7 Business and Leadership Lessons From Southwest Airlines

I have been traveling quite a bit lately, which has caused me to really assess my different flying experiences.  My conclusion is quite simple…  Southwest Airlines @southwestair “gets it” and the others don’t seem to quite “get it.”

I know that’s a relatively broad generalization, but for the most part it’s true.

If we look at purely a bottom line perspective, Southwest Airlines continues to report profits, while the rest of their competitors are struggling financially.  There is something about their unorthodox style that just makes good sense for their organization and their customers. They continue to make money and make fans (like me), for some reason fans and money seem to go hand in hand.

7 Business and Leadership Lessons From Southwest Airlines:

  • 1. Change With The Times – That class system is so 1980, get rid of 1st class and get your customers in a seat.
  • 2. Consistency Matters – Southwest flies the same type jet, to the same places, by the same people all of the time.  I can’t stand those little regional jets propeller planes.
  • 3. Add Value – Seriously, who gets excited about paying $25+ dollars for a bag of luggage and don’t get me started on the no-snacks policy for Southwest Airline’s competitors.  Southwest offers free luggage, good snacks, great flying experience and great rewards program.
  • 4. Efficiency – Southwest always ranks high in the fuel efficiency of it’s aircraft’s (helps the environment for those green people).  Southwest is always at the top of the list for on-time flights and the boarding process is the most efficient.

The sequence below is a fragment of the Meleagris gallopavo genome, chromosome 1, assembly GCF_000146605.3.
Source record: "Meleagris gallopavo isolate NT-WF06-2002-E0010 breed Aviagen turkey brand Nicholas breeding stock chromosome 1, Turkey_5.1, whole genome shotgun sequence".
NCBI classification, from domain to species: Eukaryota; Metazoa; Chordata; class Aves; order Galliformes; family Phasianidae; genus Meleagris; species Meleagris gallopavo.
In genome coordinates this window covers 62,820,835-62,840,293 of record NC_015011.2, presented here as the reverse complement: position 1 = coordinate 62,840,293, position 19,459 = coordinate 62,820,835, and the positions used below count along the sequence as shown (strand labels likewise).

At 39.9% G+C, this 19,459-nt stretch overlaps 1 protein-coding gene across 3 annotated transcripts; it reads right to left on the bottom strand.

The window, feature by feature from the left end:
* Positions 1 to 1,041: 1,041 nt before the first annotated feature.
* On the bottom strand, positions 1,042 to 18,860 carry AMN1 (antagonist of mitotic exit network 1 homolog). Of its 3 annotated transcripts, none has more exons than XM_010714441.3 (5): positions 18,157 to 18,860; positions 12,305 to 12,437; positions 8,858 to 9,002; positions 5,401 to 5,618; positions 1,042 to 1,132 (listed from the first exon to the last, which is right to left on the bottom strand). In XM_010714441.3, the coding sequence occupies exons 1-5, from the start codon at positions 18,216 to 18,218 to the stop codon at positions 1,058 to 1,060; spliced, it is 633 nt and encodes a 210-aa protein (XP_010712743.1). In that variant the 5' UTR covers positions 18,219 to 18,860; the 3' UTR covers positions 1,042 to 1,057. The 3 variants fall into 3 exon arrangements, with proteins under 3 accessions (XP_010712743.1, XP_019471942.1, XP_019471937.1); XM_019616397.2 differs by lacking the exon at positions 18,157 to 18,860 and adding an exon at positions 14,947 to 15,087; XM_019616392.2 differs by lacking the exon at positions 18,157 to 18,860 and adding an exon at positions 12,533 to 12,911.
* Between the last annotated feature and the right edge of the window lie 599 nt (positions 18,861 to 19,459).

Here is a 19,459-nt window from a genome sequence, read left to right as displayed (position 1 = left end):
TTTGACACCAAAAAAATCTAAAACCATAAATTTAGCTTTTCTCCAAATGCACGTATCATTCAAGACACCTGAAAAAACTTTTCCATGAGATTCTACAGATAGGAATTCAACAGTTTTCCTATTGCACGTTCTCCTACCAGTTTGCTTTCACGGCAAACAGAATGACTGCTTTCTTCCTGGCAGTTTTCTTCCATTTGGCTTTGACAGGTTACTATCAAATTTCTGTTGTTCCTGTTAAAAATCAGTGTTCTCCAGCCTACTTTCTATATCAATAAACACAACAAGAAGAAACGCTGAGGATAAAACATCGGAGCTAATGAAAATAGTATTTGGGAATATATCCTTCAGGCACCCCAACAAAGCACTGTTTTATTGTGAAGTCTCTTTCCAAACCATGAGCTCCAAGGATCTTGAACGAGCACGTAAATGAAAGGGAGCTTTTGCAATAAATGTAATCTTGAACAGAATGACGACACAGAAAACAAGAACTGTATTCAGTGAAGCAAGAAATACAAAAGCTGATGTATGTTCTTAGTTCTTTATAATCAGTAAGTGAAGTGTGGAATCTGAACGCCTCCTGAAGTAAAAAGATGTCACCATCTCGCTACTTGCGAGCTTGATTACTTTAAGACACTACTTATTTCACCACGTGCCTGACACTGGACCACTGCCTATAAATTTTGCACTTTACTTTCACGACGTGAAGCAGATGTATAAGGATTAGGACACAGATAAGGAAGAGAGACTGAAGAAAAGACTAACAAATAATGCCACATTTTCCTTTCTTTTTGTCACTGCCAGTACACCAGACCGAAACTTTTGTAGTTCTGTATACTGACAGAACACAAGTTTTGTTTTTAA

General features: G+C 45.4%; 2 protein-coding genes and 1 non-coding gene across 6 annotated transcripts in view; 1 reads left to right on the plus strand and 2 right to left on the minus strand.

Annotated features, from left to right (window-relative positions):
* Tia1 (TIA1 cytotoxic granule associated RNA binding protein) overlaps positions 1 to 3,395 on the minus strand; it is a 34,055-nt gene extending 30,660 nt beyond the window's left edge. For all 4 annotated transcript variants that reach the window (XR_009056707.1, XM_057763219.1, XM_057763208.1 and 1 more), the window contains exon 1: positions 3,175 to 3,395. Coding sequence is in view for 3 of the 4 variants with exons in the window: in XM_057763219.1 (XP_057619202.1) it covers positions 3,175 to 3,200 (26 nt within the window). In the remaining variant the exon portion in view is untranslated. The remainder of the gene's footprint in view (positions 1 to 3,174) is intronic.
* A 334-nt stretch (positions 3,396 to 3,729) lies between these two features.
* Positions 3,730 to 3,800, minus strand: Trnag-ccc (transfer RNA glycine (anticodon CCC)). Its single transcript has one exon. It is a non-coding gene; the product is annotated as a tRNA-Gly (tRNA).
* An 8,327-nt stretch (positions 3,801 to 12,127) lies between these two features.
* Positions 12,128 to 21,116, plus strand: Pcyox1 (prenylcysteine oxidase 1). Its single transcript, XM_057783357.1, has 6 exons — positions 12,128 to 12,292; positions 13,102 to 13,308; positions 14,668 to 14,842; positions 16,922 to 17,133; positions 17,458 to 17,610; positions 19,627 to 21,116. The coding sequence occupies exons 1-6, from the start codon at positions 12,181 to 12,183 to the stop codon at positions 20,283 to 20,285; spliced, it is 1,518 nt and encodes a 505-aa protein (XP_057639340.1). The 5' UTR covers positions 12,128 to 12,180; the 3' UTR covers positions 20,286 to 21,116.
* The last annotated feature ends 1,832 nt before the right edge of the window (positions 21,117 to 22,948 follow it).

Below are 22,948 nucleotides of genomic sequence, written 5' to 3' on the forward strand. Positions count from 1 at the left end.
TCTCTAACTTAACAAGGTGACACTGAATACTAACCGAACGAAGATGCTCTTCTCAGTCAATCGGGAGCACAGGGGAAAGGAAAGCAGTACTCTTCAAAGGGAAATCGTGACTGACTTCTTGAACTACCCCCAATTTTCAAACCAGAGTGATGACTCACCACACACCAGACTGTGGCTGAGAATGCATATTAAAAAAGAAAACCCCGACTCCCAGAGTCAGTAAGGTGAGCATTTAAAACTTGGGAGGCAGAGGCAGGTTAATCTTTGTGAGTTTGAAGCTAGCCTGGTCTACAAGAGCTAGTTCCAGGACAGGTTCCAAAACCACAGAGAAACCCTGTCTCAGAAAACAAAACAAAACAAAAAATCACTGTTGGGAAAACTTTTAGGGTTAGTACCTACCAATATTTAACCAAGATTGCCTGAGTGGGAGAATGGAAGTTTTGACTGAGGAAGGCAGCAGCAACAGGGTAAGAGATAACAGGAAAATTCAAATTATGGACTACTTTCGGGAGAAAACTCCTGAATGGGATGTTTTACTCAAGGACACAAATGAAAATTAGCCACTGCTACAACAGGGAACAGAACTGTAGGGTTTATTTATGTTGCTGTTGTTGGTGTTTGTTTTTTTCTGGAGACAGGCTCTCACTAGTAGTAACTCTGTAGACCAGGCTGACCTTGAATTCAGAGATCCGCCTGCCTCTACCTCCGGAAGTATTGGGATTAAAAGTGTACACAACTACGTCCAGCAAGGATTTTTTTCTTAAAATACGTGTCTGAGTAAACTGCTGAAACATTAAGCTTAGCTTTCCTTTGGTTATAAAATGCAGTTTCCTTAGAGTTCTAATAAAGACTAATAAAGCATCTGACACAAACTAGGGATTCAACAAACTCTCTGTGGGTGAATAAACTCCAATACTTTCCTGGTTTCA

• 5. Discount Fares – Value and price always matter.
  • 6. Leverage Social Media – Southwest Airlines does a great job of leveraging Social Media.  They have a very active and effective twitter account with over a million followers.  That’s 10 times as many followers as their competitors.  They embrace the essence of this post.
  • 7. Customer Service – When an airline has the best discount fares, offers free snacks, has efficient check-in, doesn’t charge for luggage, treats all customers the same, adds value to customers through social media…  That’s an airlines that cares about their customers.

There seems to be a direct correlation between excellent customer service, a consistently good product and great overall value.  If you don’t believe me read my thoughts on what Chick-fil-A Can Teach us About Success.

Every business and leader can and should learn from these 7 Lessons.  The additional value for businesses like Southwest Airlines and Chick-fil-A is the fact that their customers blog about, tweet about and share their great experiences. When was the last time you read a tweet, facebook update or blogpost about someone being happy about paying $25 dollars for their luggage to fly with them.

Change with the times, listen and learn.

Share your thoughts on Southwest airlines or other businesses that get it.  Why are some businesses willing to stay behind the times and not learn from the success of others?

  • Anonymous

    Good points Scott. I have never had a bad experience flying Southwest. They definitely get it.

  • I don’t fly nearly as much, but each time I’ve flown Southwest the experience has been great for my family.  Nice post!

  • Definitely agree here. Don’t think I’ve ever flown Southwest but they sound great and not having to pay for extra luggage, snacks, and the removal of class systems..love it!

  • There are some great lessons we can learn from Southwest as it relates to meeting the needs of those you serve!

  • Thanks for this concise article! Yep I agree with you I wish German Lufthansa, Airfrance would understand that and “upgrade” not the planes but the “mentality” by stopping already the pilot anouncement with Herr such and such and Frau such and such! It is so German, boring outdated and just painful! I guess customer service on this side of the pond is a painful experience to say the least! 

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